04/29/2008:
"I am a junior high math teacher and I've seen a number of students fall behind simply because the day's lesson moves more quickly than they can comprehend, oftentimes because a student is still not proficient in the basic math facts and vocabulary. I strongly encourage parents to help their children prepare by memorizing their addition, subtraction, multiplication, and division facts. This one change will help students keep up with the lesson and tests will be much easier if they aren't having to count on their fingers or draw and count sticks for a basic answer. By the time they've done all that, they are tired and begin to lose confidence in their abilities. Secondly, homework is a terrific way to build skills. The textbook usually has some really good examples, so require that your child bring it home daily to practice each day's new topics. A few minutes of practice in the classroom cannot guarantee success. It's practice that makes one better. If your child's book isn't! one using spiral methods (practicing previous lessons continually), choose one problem from the last three lessons to review or else the concept may quickly be forgotten, even before test day. Lastly, I think a major factor in a middle schooler's performance may very well be their lack of structure or expectations. For example, if each day is different from the next as far as a morning and afternoon schedule, then he or she may be unknowlingly anxious because they may not know what to expect from day to day. This is especially true of students who are spending time in two separate parents' homes. If possible, set aside a quiet place for studying and set a time that is required to stay there. If there's not enough homework to fill the time, that is an excellent time to study. Then establish a realistic bedtime for the student. It may sound small, but it makes a tremendous difference in their performance the next day. Foods play a large part in their abilities as well. Obser! ve what your child is eating and drinking within a day and rep! lace som e of the junk with healthier alternatives. Breakfast and lunch are small changes you can make as well for the investment of your child and his grades. "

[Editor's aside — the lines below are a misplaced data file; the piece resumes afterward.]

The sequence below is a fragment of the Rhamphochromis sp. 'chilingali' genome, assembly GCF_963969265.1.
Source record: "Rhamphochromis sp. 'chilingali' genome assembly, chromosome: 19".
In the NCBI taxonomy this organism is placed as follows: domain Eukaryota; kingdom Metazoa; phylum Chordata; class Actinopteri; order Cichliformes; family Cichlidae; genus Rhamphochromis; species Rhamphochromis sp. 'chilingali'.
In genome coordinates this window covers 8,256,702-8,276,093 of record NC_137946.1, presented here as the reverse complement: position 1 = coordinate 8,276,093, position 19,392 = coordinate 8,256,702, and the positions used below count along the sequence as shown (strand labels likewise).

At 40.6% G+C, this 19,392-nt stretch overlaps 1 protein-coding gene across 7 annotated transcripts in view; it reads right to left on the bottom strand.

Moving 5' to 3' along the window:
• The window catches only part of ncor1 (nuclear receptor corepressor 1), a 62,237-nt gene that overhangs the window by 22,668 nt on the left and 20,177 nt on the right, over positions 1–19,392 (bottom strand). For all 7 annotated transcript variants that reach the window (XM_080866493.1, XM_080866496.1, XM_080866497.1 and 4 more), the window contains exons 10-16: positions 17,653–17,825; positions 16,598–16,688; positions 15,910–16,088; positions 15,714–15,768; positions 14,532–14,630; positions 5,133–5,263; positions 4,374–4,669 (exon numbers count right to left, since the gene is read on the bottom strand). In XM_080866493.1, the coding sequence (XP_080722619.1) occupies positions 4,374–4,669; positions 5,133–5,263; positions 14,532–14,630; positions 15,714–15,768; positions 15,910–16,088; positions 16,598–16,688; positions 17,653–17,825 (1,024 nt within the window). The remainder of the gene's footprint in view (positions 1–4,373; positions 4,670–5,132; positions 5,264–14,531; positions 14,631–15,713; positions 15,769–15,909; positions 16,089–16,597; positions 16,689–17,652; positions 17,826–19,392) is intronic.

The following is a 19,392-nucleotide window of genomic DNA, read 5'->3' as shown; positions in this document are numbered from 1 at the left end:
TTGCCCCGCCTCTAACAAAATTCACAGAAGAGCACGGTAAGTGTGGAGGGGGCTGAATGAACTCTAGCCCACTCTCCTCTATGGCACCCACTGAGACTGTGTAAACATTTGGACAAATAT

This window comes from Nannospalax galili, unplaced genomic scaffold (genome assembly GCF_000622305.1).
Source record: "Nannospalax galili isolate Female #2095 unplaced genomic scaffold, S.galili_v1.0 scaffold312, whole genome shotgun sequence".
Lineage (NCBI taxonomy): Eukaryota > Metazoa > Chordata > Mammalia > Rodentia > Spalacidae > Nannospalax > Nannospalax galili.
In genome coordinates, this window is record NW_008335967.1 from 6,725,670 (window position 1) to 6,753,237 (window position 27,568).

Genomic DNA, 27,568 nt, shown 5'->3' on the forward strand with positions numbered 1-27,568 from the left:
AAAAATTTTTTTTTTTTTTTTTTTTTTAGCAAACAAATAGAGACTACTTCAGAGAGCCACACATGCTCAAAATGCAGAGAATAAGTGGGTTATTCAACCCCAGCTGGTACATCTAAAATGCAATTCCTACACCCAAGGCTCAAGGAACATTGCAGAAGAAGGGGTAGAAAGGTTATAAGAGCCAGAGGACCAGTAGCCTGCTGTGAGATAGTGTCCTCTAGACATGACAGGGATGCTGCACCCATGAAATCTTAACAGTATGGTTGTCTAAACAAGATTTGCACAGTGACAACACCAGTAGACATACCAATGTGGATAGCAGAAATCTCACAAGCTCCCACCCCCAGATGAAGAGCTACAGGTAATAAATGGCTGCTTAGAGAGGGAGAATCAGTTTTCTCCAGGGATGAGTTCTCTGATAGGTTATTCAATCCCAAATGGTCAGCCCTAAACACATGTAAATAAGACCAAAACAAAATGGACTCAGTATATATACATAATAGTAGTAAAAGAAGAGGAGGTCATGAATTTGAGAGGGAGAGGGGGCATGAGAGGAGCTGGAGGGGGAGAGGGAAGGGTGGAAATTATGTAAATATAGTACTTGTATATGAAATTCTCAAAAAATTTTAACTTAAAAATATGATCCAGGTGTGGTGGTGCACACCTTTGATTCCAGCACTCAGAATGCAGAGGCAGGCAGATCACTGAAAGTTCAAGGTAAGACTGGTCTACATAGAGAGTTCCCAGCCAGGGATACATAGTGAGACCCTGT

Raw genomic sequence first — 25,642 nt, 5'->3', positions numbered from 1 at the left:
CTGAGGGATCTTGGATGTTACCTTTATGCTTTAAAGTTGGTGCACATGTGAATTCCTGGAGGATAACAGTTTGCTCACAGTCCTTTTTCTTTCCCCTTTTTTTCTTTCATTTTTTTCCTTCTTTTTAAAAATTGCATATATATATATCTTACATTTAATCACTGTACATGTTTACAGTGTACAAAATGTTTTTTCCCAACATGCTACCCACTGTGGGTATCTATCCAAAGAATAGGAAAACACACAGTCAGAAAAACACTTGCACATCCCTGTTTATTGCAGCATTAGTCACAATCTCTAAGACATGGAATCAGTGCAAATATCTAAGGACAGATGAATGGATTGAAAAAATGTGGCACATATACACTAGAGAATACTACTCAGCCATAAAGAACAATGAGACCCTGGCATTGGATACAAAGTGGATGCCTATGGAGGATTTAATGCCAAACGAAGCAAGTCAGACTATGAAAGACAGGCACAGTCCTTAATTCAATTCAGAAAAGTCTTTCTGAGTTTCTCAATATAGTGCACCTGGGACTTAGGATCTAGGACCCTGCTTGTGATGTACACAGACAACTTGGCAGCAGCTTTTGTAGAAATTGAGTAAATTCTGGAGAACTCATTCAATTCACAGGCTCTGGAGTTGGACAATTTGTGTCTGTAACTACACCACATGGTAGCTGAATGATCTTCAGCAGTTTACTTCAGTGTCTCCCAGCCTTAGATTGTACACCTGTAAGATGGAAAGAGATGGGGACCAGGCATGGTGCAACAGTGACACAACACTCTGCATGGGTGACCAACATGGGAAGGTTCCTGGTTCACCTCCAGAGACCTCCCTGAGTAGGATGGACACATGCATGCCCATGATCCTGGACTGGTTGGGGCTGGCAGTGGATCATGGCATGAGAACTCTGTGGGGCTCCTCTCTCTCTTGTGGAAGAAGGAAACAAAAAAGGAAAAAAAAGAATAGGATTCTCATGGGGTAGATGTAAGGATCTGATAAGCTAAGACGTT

01/24/2008:
"I think it's the way math is taught. My son never had a problem with math until he hit middle school. He has anxieties, and now we finally decided to get some one to tutor him. We have battles everyday about his homework which consists of one or two worksheet pages as well as 3 or 4 pages of practice test pages. Almost every night we are on the computer looking for a site that will help him understand a concept better. I've read many articles about math and find it amazing that billions of dollars are being invested with parents paying for their children to be tutored in math. What has happen to teachers teaching well enough for students to understand so they do their homework independently? His national test scores taken during 6th grade was in the 75% rank has decreased to the 40% rank as an 8th grader. As a parent, I'm really concerned because no one sees that there is a serious gap has happen between 6th and 8th grade. Every test taken at this school is fill in! the blank or multiple choice with the exception in math. I have not seen one test dealing with essays. This is a magnet school and we are sure he probably will not attend high school there. "